The Black Lives Matter (BLM) movement has been around since 2013. Whether you and your clients were aware of BLM before this year, you must agree that the movement is certainly making its mark this time. And it’s something marketers can no longer ignore, regardless of whether your client openly supports the movement. BLM has inspired changes in advertising that your clients should be aware of, according to a report by WARC.
BLM’s Effect on Businesses
Addressing Racial Injustice
Many consumers were already prepared to switch away from brands that have beliefs conflicting with their own. Now, there are even more who will stop making purchases from brands that don’t take a stand against racial injustice. And it doesn't stop at companies losing the business of these individuals. Consumers will also attempt to influence others to stop doing business with companies that appear indifferent to the movement.
Obviously, the most popular way to show your client’s stance against racial inequality this year is to support the BLM movement. Or to at least offer condolences for the innocents who have lost their lives. But honestly, that isn’t enough for most people. They want to see evidence of how your client’s brand is addressing social issues. Time Magazine offers a few ideas of how corporations can accomplish this.
It’s not just individual consumers who will pull away from a business because of its views on racial inequality and discrimination. Your clients may also be at risk of losing business partners. Just last week, Home Depot cut off its 25-year business relationship with advertising agency The Richards Group because of racist remarks made by the agency’s founder. According to AdAge, Stan Richards recently said that, “an ad in a pitch was ‘too Black’ for the company's ‘white supremacist constituents.’” The agency was fired by multiple accounts immediately. And since Home Depot spends over $1 billion on advertising on an annual basis, that’s a huge loss for The Richards Group.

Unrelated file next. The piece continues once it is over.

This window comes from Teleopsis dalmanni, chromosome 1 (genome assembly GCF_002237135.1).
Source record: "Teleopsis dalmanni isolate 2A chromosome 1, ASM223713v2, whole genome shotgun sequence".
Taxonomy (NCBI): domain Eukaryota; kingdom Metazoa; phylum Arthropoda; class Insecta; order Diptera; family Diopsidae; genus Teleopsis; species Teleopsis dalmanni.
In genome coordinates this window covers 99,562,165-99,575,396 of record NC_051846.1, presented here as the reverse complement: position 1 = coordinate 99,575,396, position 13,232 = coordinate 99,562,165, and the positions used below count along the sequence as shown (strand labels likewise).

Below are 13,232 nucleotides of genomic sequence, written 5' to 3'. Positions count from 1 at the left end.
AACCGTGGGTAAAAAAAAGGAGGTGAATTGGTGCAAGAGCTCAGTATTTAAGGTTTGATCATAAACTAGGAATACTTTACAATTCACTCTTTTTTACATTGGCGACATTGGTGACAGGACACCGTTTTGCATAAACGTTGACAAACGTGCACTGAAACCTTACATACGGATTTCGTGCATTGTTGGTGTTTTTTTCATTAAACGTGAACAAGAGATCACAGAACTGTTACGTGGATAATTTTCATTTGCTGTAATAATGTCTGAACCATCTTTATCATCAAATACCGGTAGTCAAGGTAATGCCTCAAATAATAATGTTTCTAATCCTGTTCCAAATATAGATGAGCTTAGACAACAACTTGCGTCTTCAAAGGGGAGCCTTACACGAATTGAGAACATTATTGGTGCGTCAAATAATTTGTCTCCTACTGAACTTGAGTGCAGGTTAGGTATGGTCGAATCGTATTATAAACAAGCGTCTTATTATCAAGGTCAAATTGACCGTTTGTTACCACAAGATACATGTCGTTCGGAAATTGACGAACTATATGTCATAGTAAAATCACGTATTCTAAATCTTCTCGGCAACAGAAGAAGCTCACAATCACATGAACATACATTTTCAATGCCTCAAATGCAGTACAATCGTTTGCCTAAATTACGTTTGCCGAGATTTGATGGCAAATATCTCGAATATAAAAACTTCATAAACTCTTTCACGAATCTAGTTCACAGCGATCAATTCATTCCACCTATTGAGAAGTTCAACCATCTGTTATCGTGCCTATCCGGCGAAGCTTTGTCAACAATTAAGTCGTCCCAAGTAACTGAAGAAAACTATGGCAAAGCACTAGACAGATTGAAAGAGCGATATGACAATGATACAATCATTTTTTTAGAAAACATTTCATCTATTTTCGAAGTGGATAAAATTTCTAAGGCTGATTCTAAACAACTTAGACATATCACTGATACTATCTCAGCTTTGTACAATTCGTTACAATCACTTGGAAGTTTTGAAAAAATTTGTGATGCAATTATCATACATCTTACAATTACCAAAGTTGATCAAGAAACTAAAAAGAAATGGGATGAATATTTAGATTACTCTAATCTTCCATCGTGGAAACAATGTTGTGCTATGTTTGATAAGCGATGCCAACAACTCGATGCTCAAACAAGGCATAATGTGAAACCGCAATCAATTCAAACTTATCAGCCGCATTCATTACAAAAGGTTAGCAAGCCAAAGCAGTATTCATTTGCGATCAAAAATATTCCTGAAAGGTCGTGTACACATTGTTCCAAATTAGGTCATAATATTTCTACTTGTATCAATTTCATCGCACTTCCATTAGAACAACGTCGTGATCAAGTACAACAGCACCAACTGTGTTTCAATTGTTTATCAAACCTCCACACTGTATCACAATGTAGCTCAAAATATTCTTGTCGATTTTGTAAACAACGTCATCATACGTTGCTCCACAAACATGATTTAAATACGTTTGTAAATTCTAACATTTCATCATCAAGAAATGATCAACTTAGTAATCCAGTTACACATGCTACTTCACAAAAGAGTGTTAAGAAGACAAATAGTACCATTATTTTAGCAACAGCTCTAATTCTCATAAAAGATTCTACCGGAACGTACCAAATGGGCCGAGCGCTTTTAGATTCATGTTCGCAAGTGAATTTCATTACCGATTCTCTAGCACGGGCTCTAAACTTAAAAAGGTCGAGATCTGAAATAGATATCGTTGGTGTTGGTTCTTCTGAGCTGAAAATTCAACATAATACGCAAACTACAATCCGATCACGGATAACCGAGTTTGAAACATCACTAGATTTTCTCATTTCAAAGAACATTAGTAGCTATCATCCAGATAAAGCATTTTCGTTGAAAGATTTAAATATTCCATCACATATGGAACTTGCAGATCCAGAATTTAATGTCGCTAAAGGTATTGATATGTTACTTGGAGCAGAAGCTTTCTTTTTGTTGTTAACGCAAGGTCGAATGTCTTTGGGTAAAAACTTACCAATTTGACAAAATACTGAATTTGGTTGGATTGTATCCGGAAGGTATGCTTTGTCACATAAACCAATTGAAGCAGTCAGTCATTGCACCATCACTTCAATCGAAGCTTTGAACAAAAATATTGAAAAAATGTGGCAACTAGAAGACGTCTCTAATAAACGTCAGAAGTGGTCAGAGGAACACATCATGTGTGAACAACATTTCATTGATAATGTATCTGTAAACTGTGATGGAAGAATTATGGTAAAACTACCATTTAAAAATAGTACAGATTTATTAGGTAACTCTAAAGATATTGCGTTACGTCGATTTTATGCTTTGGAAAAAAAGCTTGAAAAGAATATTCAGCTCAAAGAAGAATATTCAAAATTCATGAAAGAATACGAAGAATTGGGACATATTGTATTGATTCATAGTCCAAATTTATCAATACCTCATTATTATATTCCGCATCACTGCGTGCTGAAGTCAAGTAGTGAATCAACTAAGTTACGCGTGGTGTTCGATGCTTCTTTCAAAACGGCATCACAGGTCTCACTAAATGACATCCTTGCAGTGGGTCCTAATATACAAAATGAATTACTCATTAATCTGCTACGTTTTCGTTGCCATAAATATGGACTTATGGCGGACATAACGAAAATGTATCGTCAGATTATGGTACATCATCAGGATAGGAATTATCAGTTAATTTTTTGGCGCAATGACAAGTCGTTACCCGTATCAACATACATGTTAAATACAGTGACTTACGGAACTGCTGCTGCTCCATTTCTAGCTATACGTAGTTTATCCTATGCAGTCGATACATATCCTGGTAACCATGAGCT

Diversity in Advertising
Your clients shouldn’t stop at showing support for BLM and/or publicly taking a stand against racial inequality. Did you know that only 6% of the $480 billion spent on advertising in the U.S. is put toward minority group representation/targeting? That’s crazy considering minorities now make up nearly half of the U.S. population. The general public is paying attention and taking note of which brands are creating inclusive ads. Advertising should no longer be as whitewashed as it is.
It’s worth your client’s time to show diversity in their ads. “A global analysis of over 11,000 ads on Kantar’s Link platform showed ads are more likely to get viewers’ attention and be remembered if they feature people from diverse backgrounds,” writes WARC. “They’re more enjoyable and involving — and they show sales benefits.”
BLM protests are still going on, even though they’re not getting the media attention they were earlier this year. And their effect will last for years to come. Create a plan of action with your clients and help them take a stand on the advertising platforms their target audience responds to the most. If you’re unsure which advertising media types those are, check out the target audience’s profile on AudienceSCAN on AdMall by SalesFuel.